868.01/377: Telegram

The Ambassador to the Greek Government in Exile (Kirk) to the Secretary of State

Greek Series 44. For the Secretary and Under Secretary. My Greek Series 42, August 18, 11 a.m. I understand that a copy of the message contained in my Greek Series 43, August 18, noon, was forwarded [Page 144] yesterday evening to Field Marshal Smuts34 who is closely interested in Greek affairs in general and in the members of the royal family.

It is impossible to determine a clear cut issue among the factors involved in the present crisis. You have the domestic political complications inherited from the past and the natural tendency of the Greeks everywhere to indulge in political agitation as a pursuit in itself without regard necessarily for the ultimate good of the country either from the domestic or from the foreign stand point. You have this basic condition further aggravated by the ruthless occupation of the country by the enemy with the consequent physical and moral deterioration of the people and by the unnatural conditions surrounding an exiled government which in this instance intensifies the discussion in the members of the Government and armed forces as well as among the Greek civilians living abroad. And above all you have the prestige gained by the Greek nation as champion of resistance against the Axis and the consequent special importance ascribed to the conduct and acts of the present Greek Government in the relations of Greece to the United Nations.

As regards the immediate situation with which the King is now confronted it was precipitated by the arrival here, furthered apparently by British agents, of persons claiming to represent the resistance groups in Greece although there is a divergence in view of the exact extent and number. The King is apparently immediately faced with the necessity of accepting this informal partisan ultimatum which would commit him to a limitation of his freedom of action or risking by rejection thereof further dissension in his Government and armed forces outside the country as well as a disruption among the resistance leaders and bands within the country in their present and eventual fight against the enemy. It must be admitted that heretofore the main direct guidance in Greek policy insofar as the King and his Government are concerned, as well as its implementation within the occupied territory, has been in the hands of the British and the criticism has been made that this direction has not always been unified and that the King and his Government have not been always given the facilities and opportunities which they have felt essential to their constructive participation in their own affairs. As a matter of fact, however, the President has now been requested to give his counsel in a set of circumstances which irrespective of the factors in their development actually exist and must be dealt with. It is fully recognized that this is not the movement [moment] when in the scheme of greater considerations a matter such as the present one should have to claim the attention of our leaders or should be publicly aired [Page 145] although as regards the latter point there is reason to believe that whatever course the King takes it will be declared in a manner to attract the minimum of public attention. Personally I feel strongly that the main aim for the moment should be to postpone the necessity of making any such decision at this time in order to gain time so that if and when final settlement must be reached it may be at a time and under conditions devoid of the pressure now being exercised. I submit, therefore, that in the event that the President and Churchill choose to advise the King this observation might probably be included.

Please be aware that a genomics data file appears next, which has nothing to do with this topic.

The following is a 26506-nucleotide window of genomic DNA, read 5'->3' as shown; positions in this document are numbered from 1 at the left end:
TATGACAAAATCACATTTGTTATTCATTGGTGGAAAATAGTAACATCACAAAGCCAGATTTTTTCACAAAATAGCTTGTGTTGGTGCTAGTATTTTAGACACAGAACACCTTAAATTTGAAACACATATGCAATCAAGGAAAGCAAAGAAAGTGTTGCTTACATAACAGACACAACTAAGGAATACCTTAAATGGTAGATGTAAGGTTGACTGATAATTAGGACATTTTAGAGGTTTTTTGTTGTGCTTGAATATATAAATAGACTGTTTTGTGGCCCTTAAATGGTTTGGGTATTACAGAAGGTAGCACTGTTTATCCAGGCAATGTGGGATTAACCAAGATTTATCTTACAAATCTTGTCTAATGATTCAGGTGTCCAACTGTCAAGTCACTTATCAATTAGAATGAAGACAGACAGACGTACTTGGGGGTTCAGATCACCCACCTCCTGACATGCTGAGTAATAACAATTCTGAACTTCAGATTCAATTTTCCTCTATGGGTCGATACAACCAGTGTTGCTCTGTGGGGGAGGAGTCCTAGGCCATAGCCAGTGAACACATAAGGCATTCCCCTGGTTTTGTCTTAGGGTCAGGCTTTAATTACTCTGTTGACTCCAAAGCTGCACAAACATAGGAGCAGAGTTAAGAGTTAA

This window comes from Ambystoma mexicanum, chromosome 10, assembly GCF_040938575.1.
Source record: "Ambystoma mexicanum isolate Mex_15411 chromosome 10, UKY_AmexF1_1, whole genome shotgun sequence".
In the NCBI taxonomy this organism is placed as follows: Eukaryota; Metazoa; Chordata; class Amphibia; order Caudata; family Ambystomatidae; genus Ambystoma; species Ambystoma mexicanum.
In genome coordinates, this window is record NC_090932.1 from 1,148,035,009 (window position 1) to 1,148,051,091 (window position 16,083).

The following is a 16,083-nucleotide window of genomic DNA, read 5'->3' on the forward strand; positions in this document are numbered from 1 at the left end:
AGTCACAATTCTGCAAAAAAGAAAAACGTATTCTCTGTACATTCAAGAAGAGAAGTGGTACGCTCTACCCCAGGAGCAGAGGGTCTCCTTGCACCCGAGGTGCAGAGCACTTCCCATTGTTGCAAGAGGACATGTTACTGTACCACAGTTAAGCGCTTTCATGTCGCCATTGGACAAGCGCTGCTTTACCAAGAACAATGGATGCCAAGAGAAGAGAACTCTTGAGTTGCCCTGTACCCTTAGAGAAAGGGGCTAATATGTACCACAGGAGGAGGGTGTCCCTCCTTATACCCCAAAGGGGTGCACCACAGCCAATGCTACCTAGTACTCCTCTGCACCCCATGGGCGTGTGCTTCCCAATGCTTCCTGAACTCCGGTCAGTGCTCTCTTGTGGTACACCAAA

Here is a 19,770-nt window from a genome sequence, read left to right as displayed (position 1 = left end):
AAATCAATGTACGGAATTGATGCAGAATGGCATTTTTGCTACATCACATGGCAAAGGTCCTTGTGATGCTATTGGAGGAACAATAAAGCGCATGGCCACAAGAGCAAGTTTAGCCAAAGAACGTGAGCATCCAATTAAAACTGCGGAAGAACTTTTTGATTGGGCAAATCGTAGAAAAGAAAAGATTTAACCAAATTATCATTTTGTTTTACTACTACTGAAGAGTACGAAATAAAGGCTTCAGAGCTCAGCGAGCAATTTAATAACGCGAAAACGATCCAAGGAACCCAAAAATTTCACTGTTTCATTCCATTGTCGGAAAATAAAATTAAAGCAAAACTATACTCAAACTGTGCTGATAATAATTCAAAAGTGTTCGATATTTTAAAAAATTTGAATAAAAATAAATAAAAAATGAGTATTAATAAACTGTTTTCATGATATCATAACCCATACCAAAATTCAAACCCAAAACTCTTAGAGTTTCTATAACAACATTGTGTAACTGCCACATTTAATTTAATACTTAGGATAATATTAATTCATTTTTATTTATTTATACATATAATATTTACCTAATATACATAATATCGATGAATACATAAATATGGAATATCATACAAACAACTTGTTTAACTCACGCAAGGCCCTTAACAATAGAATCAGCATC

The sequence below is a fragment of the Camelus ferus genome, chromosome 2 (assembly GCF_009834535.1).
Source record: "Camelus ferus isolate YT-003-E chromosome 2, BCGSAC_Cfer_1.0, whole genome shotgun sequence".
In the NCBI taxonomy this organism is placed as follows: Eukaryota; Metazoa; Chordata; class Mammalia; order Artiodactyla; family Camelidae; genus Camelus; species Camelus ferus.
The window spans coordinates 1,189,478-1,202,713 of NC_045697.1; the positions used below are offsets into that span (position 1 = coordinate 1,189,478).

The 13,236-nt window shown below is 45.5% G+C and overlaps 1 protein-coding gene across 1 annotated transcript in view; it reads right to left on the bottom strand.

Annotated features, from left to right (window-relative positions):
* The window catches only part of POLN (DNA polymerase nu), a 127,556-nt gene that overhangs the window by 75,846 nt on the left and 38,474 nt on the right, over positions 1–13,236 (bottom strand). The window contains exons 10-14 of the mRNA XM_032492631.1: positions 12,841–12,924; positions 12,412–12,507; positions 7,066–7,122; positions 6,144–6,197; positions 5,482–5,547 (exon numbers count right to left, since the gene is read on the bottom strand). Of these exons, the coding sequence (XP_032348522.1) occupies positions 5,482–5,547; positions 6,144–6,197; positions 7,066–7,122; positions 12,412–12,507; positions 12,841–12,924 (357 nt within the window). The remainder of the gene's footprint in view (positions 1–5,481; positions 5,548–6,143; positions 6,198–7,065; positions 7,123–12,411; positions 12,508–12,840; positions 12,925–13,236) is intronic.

1. Jan Christian Smuts, Prime Minister of the Union of South Africa and Commander of Union Defense Forces.